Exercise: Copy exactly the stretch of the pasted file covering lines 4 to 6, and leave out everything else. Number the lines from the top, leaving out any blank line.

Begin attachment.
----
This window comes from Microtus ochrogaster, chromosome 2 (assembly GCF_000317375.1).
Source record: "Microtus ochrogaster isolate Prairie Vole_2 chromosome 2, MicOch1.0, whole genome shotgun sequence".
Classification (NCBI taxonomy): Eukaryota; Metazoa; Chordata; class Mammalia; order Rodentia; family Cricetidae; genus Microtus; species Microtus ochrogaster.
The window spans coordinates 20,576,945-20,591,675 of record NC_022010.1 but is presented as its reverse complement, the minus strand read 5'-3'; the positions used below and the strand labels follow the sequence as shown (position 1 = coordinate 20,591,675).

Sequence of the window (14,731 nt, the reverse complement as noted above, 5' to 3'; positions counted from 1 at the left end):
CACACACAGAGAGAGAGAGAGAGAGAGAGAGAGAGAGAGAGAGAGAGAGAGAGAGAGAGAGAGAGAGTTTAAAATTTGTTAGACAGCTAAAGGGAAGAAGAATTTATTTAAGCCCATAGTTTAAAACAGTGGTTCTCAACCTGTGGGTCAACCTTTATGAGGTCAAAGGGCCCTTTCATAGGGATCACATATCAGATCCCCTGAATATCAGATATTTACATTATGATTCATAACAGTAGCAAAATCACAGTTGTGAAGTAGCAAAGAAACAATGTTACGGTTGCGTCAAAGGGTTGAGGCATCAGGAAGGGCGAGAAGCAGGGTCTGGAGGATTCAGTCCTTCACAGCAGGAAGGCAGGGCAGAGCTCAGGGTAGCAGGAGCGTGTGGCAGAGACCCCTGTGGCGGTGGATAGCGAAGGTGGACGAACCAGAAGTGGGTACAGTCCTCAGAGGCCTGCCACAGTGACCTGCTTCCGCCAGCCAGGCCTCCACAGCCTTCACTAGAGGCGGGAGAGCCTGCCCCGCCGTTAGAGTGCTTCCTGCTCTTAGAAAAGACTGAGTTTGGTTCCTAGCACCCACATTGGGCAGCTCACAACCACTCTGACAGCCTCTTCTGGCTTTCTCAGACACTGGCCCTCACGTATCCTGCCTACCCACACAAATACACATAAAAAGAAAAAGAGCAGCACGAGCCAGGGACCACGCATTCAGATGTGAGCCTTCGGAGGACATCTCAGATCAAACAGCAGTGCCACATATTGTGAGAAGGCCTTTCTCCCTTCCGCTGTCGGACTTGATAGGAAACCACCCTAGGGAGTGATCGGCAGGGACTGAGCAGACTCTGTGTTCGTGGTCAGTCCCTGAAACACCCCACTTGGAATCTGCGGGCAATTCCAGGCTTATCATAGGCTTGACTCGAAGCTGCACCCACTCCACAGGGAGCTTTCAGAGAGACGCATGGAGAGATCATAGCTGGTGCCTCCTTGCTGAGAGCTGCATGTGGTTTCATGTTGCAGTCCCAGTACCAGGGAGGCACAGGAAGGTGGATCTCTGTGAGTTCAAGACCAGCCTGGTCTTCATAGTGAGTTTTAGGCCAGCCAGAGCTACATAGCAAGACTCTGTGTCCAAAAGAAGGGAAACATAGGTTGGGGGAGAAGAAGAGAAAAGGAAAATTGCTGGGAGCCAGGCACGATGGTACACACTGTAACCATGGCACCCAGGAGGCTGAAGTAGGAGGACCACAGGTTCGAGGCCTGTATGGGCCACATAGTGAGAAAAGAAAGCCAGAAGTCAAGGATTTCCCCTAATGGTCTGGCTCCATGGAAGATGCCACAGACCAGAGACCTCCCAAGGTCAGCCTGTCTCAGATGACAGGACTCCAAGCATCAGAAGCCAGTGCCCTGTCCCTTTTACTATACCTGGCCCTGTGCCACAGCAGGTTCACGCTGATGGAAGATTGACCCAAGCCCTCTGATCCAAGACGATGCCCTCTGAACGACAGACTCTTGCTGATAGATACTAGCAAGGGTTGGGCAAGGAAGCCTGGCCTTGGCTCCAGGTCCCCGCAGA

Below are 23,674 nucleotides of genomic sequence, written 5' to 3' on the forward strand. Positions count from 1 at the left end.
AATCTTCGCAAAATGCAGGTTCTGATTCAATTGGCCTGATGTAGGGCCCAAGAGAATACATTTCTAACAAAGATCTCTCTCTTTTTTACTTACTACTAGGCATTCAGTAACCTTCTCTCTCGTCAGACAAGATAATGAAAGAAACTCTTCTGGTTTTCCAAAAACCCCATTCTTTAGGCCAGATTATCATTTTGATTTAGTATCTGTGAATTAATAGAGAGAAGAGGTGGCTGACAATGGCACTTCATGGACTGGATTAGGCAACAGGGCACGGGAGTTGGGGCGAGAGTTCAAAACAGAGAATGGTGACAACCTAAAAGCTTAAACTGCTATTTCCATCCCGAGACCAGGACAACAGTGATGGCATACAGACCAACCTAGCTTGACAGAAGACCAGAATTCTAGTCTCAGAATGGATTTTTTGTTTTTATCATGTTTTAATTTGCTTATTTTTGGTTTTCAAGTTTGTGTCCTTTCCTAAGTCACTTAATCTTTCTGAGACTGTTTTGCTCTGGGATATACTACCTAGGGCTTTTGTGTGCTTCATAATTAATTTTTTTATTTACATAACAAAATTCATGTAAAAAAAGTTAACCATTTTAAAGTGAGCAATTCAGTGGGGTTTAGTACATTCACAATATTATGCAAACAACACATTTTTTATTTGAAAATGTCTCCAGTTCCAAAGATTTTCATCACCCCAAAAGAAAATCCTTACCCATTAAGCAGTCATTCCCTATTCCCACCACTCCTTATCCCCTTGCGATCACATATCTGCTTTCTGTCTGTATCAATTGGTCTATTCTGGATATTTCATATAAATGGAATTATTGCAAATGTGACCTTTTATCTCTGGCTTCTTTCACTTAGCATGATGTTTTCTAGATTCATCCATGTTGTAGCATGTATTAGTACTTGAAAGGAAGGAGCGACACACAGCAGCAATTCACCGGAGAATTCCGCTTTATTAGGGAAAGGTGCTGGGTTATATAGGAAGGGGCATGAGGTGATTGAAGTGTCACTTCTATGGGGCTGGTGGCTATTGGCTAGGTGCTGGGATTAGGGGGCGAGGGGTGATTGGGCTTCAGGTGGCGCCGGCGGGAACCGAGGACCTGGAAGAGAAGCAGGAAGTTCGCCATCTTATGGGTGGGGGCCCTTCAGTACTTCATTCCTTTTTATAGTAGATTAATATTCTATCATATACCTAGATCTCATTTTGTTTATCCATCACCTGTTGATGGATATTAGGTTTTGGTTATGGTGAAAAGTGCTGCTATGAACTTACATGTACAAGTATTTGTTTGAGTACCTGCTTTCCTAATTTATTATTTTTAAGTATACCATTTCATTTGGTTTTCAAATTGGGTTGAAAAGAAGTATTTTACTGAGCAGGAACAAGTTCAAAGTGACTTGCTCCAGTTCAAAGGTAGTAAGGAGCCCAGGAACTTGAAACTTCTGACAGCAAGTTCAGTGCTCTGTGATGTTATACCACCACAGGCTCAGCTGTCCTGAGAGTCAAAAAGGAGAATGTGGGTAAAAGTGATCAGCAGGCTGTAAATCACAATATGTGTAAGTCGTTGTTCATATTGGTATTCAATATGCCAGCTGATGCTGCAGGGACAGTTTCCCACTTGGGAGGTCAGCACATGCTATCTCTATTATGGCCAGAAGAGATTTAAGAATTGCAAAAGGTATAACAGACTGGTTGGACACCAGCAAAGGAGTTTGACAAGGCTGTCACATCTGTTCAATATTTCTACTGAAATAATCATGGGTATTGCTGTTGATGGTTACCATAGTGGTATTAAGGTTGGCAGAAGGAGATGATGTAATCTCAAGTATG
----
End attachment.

The window spans coordinates 20,576,945-20,591,675 of record NC_022010.1 but is presented as its reverse complement, the minus strand read 5'-3'; the positions used below and the strand labels follow the sequence as shown (position 1 = coordinate 20,591,675).

Sequence of the window (14,731 nt, the reverse complement as noted above, 5' to 3'; positions counted from 1 at the left end):
CACACACAGAGAGAGAGAGAGAGAGAGAGAGAGAGAGAGAGAGAGAGAGAGAGAGAGAGAGAGAGAGTTTAAAATTTGTTAGACAGCTAAAGGGAAGAAGAATTTATTTAAGCCCATAGTTTAAAACAGTGGTTCTCAACCTGTGGGTCAACCTTTATGAGGTCAAAGGGCCCTTTCATAGGGATCACATATCAGATCCCCTGAATATCAGATATTTACATTATGATTCATAACAGTAGCAAAATCACAGTTGTGAAGTAGCAAAGAAACAATGTTACGGTTGCGTCAAAGGGTTGAGGCATCAGGAAGGGCGAGAAGCAGGGTCTGGAGGATTCAGTCCTTCACAGCAGGAAGGCAGGGCAGAGCTCAGGGTAGCAGGAGCGTGTGGCAGAGACCCCTGTGGCGGTGGATAGCGAAGGTGGACGAACCAGAAGTGGGTACAGTCCTCAGAGGCCTGCCACAGTGACCTGCTTCCGCCAGCCAGGCCTCCACAGCCTTCACTAGAGGCGGGAGAGCCTGCCCCGCCGTTAGAGTGCTTCCTGCTCTTAGAAAAGACTGAGTTTGGTTCCTAGCACCCACATTGGGCAGCTCACAACCACTCTGACAGCCTCTTCTGGCTTTCTCAGACACTGGCCCTCACGTATCCTGCCTACCCACACAAATACACATAAAAAGAAAAAGAGCAGCACGAGCCAGGGACCACGCATTCAGATGTGAGCCTTCGGAGGACATCTCAGATCAAACAGCAGTGCCACATATTGTGAGAAGGCCTTTCTCCCTTCCGCTGTCGGACTTGATAGGAAACCACCCTAGGGAGTGATCGGCAGGGACTGAGCAGACTCTGTGTTCGTGGTCAGTCCCTGAAACACCCCACTTGGAATCTGCGGGCAATTCCAGGCTTATCATAGGCTTGACTCGAAGCTGCACCCACTCCACAGGGAGCTTTCAGAGAGACGCATGGAGAGATCATAGCTGGTGCCTCCTTGCTGAGAGCTGCATGTGGTTTCATGTTGCAGTCCCAGTACCAGGGAGGCACAGGAAGGTGGATCTCTGTGAGTTCAAGACCAGCCTGGTCTTCATAGTGAGTTTTAGGCCAGCCAGAGCTACATAGCAAGACTCTGTGTCCAAAAGAAGGGAAACATAGGTTGGGGGAGAAGAAGAGAAAAGGAAAATTGCTGGGAGCCAGGCACGATGGTACACACTGTAACCATGGCACCCAGGAGGCTGAAGTAGGAGGACCACAGGTTCGAGGCCTGTATGGGCCACATAGTGAGAAAAGAAAGCCAGAAGTCAAGGATTTCCCCTAATGGTCTGGCTCCATGGAAGATGCCACAGACCAGAGACCTCCCAAGGTCAGCCTGTCTCAGATGACAGGACTCCAAGCATCAGAAGCCAGTGCCCTGTCCCTTTTACTATACCTGGCCCTGTGCCACAGCAGGTTCACGCTGATGGAAGATTGACCCAAGCCCTCTGATCCAAGACGATGCCCTCTGAACGACAGACTCTTGCTGATAGATACTAGCAAGGGTTGGGCAAGGAAGCCTGGCCTTGGCTCCAGGTCCCCGCAGA